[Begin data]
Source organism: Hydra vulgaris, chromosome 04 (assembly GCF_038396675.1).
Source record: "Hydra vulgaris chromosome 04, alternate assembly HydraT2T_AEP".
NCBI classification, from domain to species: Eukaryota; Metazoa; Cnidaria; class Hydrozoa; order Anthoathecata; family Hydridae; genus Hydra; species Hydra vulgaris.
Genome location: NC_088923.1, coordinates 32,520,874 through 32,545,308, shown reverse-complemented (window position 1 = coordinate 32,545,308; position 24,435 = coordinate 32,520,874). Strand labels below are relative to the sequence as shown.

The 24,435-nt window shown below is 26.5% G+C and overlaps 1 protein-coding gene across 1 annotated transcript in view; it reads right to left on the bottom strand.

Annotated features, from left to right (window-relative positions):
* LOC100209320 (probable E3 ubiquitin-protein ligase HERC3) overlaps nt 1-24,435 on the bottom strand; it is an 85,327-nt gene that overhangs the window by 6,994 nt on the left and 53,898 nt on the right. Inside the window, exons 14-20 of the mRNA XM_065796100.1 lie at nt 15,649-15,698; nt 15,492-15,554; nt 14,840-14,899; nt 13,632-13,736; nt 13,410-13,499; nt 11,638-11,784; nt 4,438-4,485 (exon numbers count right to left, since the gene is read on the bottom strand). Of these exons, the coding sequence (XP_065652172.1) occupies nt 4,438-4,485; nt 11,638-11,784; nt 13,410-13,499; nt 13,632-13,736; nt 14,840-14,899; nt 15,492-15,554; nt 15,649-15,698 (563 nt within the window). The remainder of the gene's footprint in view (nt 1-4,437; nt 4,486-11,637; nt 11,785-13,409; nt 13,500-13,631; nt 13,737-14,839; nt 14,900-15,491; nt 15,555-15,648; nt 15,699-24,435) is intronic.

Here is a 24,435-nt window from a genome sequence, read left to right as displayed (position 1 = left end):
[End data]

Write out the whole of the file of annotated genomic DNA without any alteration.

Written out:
Source organism: Hydra vulgaris, chromosome 04 (assembly GCF_038396675.1).
Source record: "Hydra vulgaris chromosome 04, alternate assembly HydraT2T_AEP".
NCBI classification, from domain to species: Eukaryota; Metazoa; Cnidaria; class Hydrozoa; order Anthoathecata; family Hydridae; genus Hydra; species Hydra vulgaris.
Genome location: NC_088923.1, coordinates 32,520,874 through 32,545,308, shown reverse-complemented (window position 1 = coordinate 32,545,308; position 24,435 = coordinate 32,520,874). Strand labels below are relative to the sequence as shown.

The 24,435-nt window shown below is 26.5% G+C and overlaps 1 protein-coding gene across 1 annotated transcript in view; it reads right to left on the bottom strand.

Annotated features, from left to right (window-relative positions):
* LOC100209320 (probable E3 ubiquitin-protein ligase HERC3) overlaps nt 1-24,435 on the bottom strand; it is an 85,327-nt gene that overhangs the window by 6,994 nt on the left and 53,898 nt on the right. Inside the window, exons 14-20 of the mRNA XM_065796100.1 lie at nt 15,649-15,698; nt 15,492-15,554; nt 14,840-14,899; nt 13,632-13,736; nt 13,410-13,499; nt 11,638-11,784; nt 4,438-4,485 (exon numbers count right to left, since the gene is read on the bottom strand). Of these exons, the coding sequence (XP_065652172.1) occupies nt 4,438-4,485; nt 11,638-11,784; nt 13,410-13,499; nt 13,632-13,736; nt 14,840-14,899; nt 15,492-15,554; nt 15,649-15,698 (563 nt within the window). The remainder of the gene's footprint in view (nt 1-4,437; nt 4,486-11,637; nt 11,785-13,409; nt 13,500-13,631; nt 13,737-14,839; nt 14,900-15,491; nt 15,555-15,648; nt 15,699-24,435) is intronic.

Here is a 24,435-nt window from a genome sequence, read left to right as displayed (position 1 = left end):